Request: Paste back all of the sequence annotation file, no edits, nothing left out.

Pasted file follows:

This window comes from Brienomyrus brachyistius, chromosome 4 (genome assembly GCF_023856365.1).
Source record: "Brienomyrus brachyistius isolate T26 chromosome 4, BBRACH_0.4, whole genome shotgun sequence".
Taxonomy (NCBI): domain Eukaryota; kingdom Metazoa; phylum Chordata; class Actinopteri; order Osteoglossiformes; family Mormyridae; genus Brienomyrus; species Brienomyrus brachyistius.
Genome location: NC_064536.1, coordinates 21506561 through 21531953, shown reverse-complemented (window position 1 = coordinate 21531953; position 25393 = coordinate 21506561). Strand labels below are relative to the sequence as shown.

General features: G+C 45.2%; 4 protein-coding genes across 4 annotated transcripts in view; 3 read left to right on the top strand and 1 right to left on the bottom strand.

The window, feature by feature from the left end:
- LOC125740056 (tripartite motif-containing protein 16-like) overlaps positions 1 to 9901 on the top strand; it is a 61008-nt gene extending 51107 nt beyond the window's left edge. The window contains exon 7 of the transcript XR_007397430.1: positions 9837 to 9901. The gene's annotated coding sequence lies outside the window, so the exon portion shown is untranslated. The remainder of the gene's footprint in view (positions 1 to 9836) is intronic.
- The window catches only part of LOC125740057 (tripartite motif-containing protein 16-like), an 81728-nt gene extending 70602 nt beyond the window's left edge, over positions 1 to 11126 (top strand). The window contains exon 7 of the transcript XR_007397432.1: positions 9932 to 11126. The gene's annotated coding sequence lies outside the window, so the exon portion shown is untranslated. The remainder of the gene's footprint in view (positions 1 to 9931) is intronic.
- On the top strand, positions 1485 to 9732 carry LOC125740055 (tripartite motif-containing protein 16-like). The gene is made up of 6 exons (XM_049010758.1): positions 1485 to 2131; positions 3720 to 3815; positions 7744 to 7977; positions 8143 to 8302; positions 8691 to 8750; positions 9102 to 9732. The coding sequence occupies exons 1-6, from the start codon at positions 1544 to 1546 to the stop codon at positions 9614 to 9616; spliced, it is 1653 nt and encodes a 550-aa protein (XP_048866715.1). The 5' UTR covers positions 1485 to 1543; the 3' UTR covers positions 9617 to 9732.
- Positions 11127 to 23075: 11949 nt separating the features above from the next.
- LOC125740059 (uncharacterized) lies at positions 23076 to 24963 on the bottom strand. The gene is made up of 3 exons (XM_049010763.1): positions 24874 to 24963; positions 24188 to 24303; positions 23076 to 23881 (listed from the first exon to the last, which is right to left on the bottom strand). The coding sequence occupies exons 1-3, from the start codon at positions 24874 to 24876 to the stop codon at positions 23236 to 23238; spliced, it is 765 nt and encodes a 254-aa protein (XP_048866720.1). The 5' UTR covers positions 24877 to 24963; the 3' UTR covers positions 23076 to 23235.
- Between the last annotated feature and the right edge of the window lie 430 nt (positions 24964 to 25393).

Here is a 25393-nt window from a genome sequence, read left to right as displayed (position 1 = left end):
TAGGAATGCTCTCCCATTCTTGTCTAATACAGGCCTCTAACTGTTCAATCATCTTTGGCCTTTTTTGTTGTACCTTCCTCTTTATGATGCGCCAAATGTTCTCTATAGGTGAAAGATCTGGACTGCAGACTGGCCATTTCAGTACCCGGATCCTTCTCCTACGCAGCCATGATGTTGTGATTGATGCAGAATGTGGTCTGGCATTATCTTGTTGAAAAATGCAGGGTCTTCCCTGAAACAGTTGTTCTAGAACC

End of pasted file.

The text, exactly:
This window comes from Brienomyrus brachyistius, chromosome 4 (genome assembly GCF_023856365.1).
Source record: "Brienomyrus brachyistius isolate T26 chromosome 4, BBRACH_0.4, whole genome shotgun sequence".
Taxonomy (NCBI): domain Eukaryota; kingdom Metazoa; phylum Chordata; class Actinopteri; order Osteoglossiformes; family Mormyridae; genus Brienomyrus; species Brienomyrus brachyistius.
Genome location: NC_064536.1, coordinates 21506561 through 21531953, shown reverse-complemented (window position 1 = coordinate 21531953; position 25393 = coordinate 21506561). Strand labels below are relative to the sequence as shown.

General features: G+C 45.2%; 4 protein-coding genes across 4 annotated transcripts in view; 3 read left to right on the top strand and 1 right to left on the bottom strand.

The window, feature by feature from the left end:
- LOC125740056 (tripartite motif-containing protein 16-like) overlaps positions 1 to 9901 on the top strand; it is a 61008-nt gene extending 51107 nt beyond the window's left edge. The window contains exon 7 of the transcript XR_007397430.1: positions 9837 to 9901. The gene's annotated coding sequence lies outside the window, so the exon portion shown is untranslated. The remainder of the gene's footprint in view (positions 1 to 9836) is intronic.
- The window catches only part of LOC125740057 (tripartite motif-containing protein 16-like), an 81728-nt gene extending 70602 nt beyond the window's left edge, over positions 1 to 11126 (top strand). The window contains exon 7 of the transcript XR_007397432.1: positions 9932 to 11126. The gene's annotated coding sequence lies outside the window, so the exon portion shown is untranslated. The remainder of the gene's footprint in view (positions 1 to 9931) is intronic.
- On the top strand, positions 1485 to 9732 carry LOC125740055 (tripartite motif-containing protein 16-like). The gene is made up of 6 exons (XM_049010758.1): positions 1485 to 2131; positions 3720 to 3815; positions 7744 to 7977; positions 8143 to 8302; positions 8691 to 8750; positions 9102 to 9732. The coding sequence occupies exons 1-6, from the start codon at positions 1544 to 1546 to the stop codon at positions 9614 to 9616; spliced, it is 1653 nt and encodes a 550-aa protein (XP_048866715.1). The 5' UTR covers positions 1485 to 1543; the 3' UTR covers positions 9617 to 9732.
- Positions 11127 to 23075: 11949 nt separating the features above from the next.
- LOC125740059 (uncharacterized) lies at positions 23076 to 24963 on the bottom strand. The gene is made up of 3 exons (XM_049010763.1): positions 24874 to 24963; positions 24188 to 24303; positions 23076 to 23881 (listed from the first exon to the last, which is right to left on the bottom strand). The coding sequence occupies exons 1-3, from the start codon at positions 24874 to 24876 to the stop codon at positions 23236 to 23238; spliced, it is 765 nt and encodes a 254-aa protein (XP_048866720.1). The 5' UTR covers positions 24877 to 24963; the 3' UTR covers positions 23076 to 23235.
- Between the last annotated feature and the right edge of the window lie 430 nt (positions 24964 to 25393).

Here is a 25393-nt window from a genome sequence, read left to right as displayed (position 1 = left end):
TAGGAATGCTCTCCCATTCTTGTCTAATACAGGCCTCTAACTGTTCAATCATCTTTGGCCTTTTTTGTTGTACCTTCCTCTTTATGATGCGCCAAATGTTCTCTATAGGTGAAAGATCTGGACTGCAGACTGGCCATTTCAGTACCCGGATCCTTCTCCTACGCAGCCATGATGTTGTGATTGATGCAGAATGTGGTCTGGCATTATCTTGTTGAAAAATGCAGGGTCTTCCCTGAAACAGTTGTTCTAGAACC